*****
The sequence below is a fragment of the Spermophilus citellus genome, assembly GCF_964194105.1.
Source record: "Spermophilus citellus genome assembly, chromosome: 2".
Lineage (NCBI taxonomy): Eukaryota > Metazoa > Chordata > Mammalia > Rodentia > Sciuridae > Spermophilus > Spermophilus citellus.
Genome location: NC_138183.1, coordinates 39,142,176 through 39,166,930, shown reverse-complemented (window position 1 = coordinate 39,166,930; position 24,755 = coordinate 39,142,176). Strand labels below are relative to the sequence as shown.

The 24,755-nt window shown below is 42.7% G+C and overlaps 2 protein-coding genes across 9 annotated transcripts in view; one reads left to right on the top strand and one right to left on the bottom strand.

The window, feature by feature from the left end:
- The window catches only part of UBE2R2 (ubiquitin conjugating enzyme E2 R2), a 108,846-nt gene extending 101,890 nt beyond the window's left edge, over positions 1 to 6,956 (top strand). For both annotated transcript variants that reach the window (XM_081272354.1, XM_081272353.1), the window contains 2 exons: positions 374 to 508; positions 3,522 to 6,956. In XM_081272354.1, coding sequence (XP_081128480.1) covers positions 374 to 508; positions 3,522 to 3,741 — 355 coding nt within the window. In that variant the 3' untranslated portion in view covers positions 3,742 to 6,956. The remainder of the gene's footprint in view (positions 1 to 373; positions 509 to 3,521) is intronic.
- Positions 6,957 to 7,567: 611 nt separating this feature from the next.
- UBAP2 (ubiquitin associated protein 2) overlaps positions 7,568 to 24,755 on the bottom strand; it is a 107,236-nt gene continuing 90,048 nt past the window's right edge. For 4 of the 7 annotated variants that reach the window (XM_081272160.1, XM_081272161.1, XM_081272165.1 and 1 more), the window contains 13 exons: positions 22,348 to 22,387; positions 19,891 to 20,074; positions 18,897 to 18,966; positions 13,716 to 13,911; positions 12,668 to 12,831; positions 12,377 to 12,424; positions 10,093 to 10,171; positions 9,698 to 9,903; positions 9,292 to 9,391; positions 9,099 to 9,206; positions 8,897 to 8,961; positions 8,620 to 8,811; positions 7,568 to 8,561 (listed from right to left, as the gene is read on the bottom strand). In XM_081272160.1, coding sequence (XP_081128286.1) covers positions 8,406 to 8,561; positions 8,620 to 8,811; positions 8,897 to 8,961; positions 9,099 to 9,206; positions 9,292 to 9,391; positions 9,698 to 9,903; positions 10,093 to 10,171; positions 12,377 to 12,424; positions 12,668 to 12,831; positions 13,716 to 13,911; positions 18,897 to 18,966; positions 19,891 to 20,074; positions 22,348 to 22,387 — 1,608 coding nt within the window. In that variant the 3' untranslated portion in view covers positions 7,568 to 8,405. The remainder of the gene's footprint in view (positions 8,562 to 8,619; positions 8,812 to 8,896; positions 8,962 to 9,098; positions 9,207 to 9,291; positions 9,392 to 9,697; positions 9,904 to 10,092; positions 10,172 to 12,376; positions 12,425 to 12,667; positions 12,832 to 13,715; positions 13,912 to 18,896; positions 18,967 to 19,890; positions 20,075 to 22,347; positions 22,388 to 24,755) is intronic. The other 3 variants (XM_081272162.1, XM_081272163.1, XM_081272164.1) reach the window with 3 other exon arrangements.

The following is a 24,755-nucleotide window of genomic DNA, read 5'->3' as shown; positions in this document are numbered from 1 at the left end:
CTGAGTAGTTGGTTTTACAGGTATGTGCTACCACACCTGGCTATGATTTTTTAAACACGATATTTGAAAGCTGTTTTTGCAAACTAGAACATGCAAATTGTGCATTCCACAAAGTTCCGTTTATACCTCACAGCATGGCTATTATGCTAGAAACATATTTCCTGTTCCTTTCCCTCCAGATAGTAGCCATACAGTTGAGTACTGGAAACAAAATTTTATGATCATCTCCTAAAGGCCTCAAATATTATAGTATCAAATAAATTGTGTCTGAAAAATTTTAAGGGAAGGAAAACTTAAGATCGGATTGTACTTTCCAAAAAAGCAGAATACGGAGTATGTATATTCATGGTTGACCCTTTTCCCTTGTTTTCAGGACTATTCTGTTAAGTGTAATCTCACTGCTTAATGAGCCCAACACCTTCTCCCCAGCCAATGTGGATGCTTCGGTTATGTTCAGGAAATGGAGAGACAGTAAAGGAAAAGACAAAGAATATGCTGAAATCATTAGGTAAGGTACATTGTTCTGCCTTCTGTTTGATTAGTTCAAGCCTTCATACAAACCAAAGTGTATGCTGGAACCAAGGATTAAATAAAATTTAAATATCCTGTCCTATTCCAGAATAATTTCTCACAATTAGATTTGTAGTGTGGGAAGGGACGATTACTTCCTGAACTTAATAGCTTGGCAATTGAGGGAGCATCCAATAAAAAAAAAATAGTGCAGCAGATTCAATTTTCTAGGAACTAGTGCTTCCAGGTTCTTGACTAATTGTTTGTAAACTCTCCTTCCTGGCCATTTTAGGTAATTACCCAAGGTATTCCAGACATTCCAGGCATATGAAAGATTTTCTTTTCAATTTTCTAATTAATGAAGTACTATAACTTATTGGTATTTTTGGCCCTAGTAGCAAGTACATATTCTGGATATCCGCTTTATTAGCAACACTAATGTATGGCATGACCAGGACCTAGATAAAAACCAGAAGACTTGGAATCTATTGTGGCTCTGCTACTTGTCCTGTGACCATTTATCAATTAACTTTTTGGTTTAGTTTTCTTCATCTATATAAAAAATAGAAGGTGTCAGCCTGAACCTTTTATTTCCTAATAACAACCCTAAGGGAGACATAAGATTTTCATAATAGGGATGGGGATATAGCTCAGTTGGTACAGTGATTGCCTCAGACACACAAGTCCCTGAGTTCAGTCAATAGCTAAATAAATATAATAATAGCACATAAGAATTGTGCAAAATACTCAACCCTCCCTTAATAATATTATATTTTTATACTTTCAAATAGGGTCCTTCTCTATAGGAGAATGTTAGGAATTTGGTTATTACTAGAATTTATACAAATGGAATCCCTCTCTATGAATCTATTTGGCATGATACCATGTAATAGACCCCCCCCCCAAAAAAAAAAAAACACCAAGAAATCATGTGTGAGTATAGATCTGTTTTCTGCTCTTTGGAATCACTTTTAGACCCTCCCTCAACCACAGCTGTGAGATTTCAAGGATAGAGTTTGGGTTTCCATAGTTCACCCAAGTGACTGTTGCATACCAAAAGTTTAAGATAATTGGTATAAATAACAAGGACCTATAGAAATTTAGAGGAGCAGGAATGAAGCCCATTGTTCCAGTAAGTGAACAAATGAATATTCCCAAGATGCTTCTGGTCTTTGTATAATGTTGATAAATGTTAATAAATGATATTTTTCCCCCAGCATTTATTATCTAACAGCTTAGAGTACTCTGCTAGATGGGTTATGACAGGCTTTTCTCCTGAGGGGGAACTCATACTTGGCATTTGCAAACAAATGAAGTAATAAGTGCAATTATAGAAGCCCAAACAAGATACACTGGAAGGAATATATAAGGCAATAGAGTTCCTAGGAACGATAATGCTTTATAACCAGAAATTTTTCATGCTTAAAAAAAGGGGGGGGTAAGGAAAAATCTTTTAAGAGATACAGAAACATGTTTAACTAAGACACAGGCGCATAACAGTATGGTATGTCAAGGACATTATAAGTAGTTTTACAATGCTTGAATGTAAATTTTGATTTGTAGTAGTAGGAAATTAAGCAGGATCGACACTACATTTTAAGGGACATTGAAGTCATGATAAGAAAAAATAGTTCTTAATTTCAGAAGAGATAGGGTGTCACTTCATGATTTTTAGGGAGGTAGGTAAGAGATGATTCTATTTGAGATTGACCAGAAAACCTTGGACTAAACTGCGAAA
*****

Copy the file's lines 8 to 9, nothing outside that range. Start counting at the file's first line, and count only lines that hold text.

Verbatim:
- Positions 6,957 to 7,567: 611 nt separating this feature from the next.
- UBAP2 (ubiquitin associated protein 2) overlaps positions 7,568 to 24,755 on the bottom strand; it is a 107,236-nt gene continuing 90,048 nt past the window's right edge. For 4 of the 7 annotated variants that reach the window (XM_081272160.1, XM_081272161.1, XM_081272165.1 and 1 more), the window contains 13 exons: positions 22,348 to 22,387; positions 19,891 to 20,074; positions 18,897 to 18,966; positions 13,716 to 13,911; positions 12,668 to 12,831; positions 12,377 to 12,424; positions 10,093 to 10,171; positions 9,698 to 9,903; positions 9,292 to 9,391; positions 9,099 to 9,206; positions 8,897 to 8,961; positions 8,620 to 8,811; positions 7,568 to 8,561 (listed from right to left, as the gene is read on the bottom strand). In XM_081272160.1, coding sequence (XP_081128286.1) covers positions 8,406 to 8,561; positions 8,620 to 8,811; positions 8,897 to 8,961; positions 9,099 to 9,206; positions 9,292 to 9,391; positions 9,698 to 9,903; positions 10,093 to 10,171; positions 12,377 to 12,424; positions 12,668 to 12,831; positions 13,716 to 13,911; positions 18,897 to 18,966; positions 19,891 to 20,074; positions 22,348 to 22,387 — 1,608 coding nt within the window. In that variant the 3' untranslated portion in view covers positions 7,568 to 8,405. The remainder of the gene's footprint in view (positions 8,562 to 8,619; positions 8,812 to 8,896; positions 8,962 to 9,098; positions 9,207 to 9,291; positions 9,392 to 9,697; positions 9,904 to 10,092; positions 10,172 to 12,376; positions 12,425 to 12,667; positions 12,832 to 13,715; positions 13,912 to 18,896; positions 18,967 to 19,890; positions 20,075 to 22,347; positions 22,388 to 24,755) is intronic. The other 3 variants (XM_081272162.1, XM_081272163.1, XM_081272164.1) reach the window with 3 other exon arrangements.